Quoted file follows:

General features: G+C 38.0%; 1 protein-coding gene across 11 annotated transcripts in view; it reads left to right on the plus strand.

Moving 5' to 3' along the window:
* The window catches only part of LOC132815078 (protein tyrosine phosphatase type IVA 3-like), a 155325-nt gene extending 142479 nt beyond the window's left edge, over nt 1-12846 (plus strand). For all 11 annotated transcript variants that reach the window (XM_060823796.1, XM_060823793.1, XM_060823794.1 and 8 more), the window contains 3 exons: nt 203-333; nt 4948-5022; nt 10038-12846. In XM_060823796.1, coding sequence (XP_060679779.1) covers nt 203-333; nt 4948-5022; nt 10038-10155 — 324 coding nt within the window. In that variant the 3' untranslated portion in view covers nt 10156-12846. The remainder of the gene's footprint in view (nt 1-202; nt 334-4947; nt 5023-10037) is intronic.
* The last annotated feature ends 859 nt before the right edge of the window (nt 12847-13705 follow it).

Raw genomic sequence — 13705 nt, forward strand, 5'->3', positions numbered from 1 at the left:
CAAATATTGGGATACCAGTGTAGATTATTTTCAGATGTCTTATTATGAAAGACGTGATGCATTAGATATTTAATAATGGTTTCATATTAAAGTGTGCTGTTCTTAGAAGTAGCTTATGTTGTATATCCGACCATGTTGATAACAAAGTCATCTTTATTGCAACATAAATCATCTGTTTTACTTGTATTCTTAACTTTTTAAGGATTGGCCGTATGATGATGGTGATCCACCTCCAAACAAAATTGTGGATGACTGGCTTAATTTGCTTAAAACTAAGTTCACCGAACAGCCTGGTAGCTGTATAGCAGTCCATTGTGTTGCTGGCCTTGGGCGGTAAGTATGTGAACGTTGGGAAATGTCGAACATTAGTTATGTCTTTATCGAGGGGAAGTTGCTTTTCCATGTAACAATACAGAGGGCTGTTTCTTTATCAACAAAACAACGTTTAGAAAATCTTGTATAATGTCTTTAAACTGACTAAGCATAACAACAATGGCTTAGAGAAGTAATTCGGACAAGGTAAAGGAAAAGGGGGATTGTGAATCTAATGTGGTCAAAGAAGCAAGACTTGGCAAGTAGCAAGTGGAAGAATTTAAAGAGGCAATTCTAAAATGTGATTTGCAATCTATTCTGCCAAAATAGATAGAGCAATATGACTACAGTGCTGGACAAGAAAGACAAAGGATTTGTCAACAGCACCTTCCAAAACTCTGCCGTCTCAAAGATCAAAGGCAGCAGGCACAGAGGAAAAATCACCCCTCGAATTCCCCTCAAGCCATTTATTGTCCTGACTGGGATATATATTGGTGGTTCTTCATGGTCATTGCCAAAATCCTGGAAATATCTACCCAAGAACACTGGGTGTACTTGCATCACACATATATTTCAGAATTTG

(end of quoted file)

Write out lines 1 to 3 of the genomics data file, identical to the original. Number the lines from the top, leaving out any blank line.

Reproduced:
General features: G+C 38.0%; 1 protein-coding gene across 11 annotated transcripts in view; it reads left to right on the plus strand.

Moving 5' to 3' along the window:
* The window catches only part of LOC132815078 (protein tyrosine phosphatase type IVA 3-like), a 155325-nt gene extending 142479 nt beyond the window's left edge, over nt 1-12846 (plus strand). For all 11 annotated transcript variants that reach the window (XM_060823796.1, XM_060823793.1, XM_060823794.1 and 8 more), the window contains 3 exons: nt 203-333; nt 4948-5022; nt 10038-12846. In XM_060823796.1, coding sequence (XP_060679779.1) covers nt 203-333; nt 4948-5022; nt 10038-10155 — 324 coding nt within the window. In that variant the 3' untranslated portion in view covers nt 10156-12846. The remainder of the gene's footprint in view (nt 1-202; nt 334-4947; nt 5023-10037) is intronic.